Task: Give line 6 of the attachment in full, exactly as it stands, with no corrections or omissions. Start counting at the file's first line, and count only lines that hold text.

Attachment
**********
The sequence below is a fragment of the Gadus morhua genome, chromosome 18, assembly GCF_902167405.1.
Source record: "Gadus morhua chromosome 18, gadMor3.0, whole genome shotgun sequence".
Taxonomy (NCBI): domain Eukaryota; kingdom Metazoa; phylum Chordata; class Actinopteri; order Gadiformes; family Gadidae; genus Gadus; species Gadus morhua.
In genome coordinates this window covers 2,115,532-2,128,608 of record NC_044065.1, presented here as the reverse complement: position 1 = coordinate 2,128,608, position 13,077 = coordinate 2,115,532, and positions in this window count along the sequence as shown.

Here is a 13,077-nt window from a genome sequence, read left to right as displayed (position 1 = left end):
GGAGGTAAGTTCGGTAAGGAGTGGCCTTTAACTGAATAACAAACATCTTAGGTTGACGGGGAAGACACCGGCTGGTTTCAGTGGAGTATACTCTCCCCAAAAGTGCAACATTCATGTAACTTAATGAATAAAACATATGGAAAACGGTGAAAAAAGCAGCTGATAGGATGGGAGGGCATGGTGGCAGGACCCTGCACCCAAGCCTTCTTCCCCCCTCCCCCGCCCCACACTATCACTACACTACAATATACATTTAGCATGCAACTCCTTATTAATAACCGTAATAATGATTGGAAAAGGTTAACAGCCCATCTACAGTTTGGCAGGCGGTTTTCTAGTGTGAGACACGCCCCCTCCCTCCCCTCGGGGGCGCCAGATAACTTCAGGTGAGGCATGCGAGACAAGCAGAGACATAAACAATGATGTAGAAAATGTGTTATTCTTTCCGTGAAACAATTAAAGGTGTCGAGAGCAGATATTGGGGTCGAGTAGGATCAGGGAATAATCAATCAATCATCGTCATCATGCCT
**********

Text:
GGAGGTAAGTTCGGTAAGGAGTGGCCTTTAACTGAATAACAAACATCTTAGGTTGACGGGGAAGACACCGGCTGGTTTCAGTGGAGTATACTCTCCCCAAAAGTGCAACATTCATGTAACTTAATGAATAAAACATATGGAAAACGGTGAAAAAAGCAGCTGATAGGATGGGAGGGCATGGTGGCAGGACCCTGCACCCAAGCCTTCTTCCCCCCTCCCCCGCCCCACACTATCACTACACTACAATATACATTTAGCATGCAACTCCTTATTAATAACCGTAATAATGATTGGAAAAGGTTAACAGCCCATCTACAGTTTGGCAGGCGGTTTTCTAGTGTGAGACACGCCCCCTCCCTCCCCTCGGGGGCGCCAGATAACTTCAGGTGAGGCATGCGAGACAAGCAGAGACATAAACAATGATGTAGAAAATGTGTTATTCTTTCCGTGAAACAATTAAAGGTGTCGAGAGCAGATATTGGGGTCGAGTAGGATCAGGGAATAATCAATCAATCATCGTCATCATGCCT